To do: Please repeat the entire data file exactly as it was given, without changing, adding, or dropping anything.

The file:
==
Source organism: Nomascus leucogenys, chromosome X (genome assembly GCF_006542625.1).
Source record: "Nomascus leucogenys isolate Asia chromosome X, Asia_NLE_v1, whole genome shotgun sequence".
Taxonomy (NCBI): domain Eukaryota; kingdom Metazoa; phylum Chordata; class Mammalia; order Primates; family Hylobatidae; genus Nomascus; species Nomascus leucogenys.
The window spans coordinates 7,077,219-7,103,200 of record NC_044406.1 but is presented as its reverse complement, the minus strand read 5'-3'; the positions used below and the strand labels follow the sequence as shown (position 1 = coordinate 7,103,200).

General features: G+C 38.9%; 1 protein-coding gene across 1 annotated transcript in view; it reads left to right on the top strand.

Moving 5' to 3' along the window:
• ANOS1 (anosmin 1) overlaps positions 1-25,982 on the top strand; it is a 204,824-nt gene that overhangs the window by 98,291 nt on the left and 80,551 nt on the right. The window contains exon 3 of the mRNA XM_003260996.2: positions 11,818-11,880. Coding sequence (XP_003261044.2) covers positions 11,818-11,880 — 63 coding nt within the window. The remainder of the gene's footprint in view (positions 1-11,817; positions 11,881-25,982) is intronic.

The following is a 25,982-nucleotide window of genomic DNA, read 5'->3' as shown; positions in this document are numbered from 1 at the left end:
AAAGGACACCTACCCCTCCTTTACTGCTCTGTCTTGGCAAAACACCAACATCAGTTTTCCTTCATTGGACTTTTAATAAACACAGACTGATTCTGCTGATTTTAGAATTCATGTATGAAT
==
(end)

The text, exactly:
Source organism: Nomascus leucogenys, chromosome X (genome assembly GCF_006542625.1).
Source record: "Nomascus leucogenys isolate Asia chromosome X, Asia_NLE_v1, whole genome shotgun sequence".
Taxonomy (NCBI): domain Eukaryota; kingdom Metazoa; phylum Chordata; class Mammalia; order Primates; family Hylobatidae; genus Nomascus; species Nomascus leucogenys.
The window spans coordinates 7,077,219-7,103,200 of record NC_044406.1 but is presented as its reverse complement, the minus strand read 5'-3'; the positions used below and the strand labels follow the sequence as shown (position 1 = coordinate 7,103,200).

General features: G+C 38.9%; 1 protein-coding gene across 1 annotated transcript in view; it reads left to right on the top strand.

Moving 5' to 3' along the window:
• ANOS1 (anosmin 1) overlaps positions 1-25,982 on the top strand; it is a 204,824-nt gene that overhangs the window by 98,291 nt on the left and 80,551 nt on the right. The window contains exon 3 of the mRNA XM_003260996.2: positions 11,818-11,880. Coding sequence (XP_003261044.2) covers positions 11,818-11,880 — 63 coding nt within the window. The remainder of the gene's footprint in view (positions 1-11,817; positions 11,881-25,982) is intronic.

The following is a 25,982-nucleotide window of genomic DNA, read 5'->3' as shown; positions in this document are numbered from 1 at the left end:
AAAGGACACCTACCCCTCCTTTACTGCTCTGTCTTGGCAAAACACCAACATCAGTTTTCCTTCATTGGACTTTTAATAAACACAGACTGATTCTGCTGATTTTAGAATTCATGTATGAAT